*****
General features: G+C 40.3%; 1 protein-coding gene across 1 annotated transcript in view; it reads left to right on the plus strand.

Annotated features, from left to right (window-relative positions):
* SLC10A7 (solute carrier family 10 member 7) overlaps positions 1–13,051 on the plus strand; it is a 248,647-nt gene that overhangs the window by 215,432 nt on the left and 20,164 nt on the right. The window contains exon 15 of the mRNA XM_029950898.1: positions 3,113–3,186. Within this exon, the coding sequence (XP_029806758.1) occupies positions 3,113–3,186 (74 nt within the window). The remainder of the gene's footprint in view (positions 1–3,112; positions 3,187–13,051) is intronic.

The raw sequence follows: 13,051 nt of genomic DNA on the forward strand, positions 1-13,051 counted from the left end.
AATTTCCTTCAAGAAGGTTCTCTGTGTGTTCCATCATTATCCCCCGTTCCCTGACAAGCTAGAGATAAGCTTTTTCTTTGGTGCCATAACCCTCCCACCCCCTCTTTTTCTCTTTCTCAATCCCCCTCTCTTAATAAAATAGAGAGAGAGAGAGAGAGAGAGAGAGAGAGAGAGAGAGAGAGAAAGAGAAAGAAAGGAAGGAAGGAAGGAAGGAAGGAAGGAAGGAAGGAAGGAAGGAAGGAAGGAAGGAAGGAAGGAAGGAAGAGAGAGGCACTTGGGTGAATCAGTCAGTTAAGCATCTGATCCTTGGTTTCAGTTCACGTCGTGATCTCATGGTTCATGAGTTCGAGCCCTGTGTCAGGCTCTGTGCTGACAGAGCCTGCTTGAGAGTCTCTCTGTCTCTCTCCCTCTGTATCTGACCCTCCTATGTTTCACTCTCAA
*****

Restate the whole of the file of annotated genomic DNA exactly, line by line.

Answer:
General features: G+C 40.3%; 1 protein-coding gene across 1 annotated transcript in view; it reads left to right on the plus strand.

Annotated features, from left to right (window-relative positions):
* SLC10A7 (solute carrier family 10 member 7) overlaps positions 1–13,051 on the plus strand; it is a 248,647-nt gene that overhangs the window by 215,432 nt on the left and 20,164 nt on the right. The window contains exon 15 of the mRNA XM_029950898.1: positions 3,113–3,186. Within this exon, the coding sequence (XP_029806758.1) occupies positions 3,113–3,186 (74 nt within the window). The remainder of the gene's footprint in view (positions 1–3,112; positions 3,187–13,051) is intronic.

The raw sequence follows: 13,051 nt of genomic DNA on the forward strand, positions 1-13,051 counted from the left end.
AATTTCCTTCAAGAAGGTTCTCTGTGTGTTCCATCATTATCCCCCGTTCCCTGACAAGCTAGAGATAAGCTTTTTCTTTGGTGCCATAACCCTCCCACCCCCTCTTTTTCTCTTTCTCAATCCCCCTCTCTTAATAAAATAGAGAGAGAGAGAGAGAGAGAGAGAGAGAGAGAGAGAGAGAGAAAGAGAAAGAAAGGAAGGAAGGAAGGAAGGAAGGAAGGAAGGAAGGAAGGAAGGAAGGAAGGAAGGAAGGAAGGAAGGAAGAGAGAGGCACTTGGGTGAATCAGTCAGTTAAGCATCTGATCCTTGGTTTCAGTTCACGTCGTGATCTCATGGTTCATGAGTTCGAGCCCTGTGTCAGGCTCTGTGCTGACAGAGCCTGCTTGAGAGTCTCTCTGTCTCTCTCCCTCTGTATCTGACCCTCCTATGTTTCACTCTCAA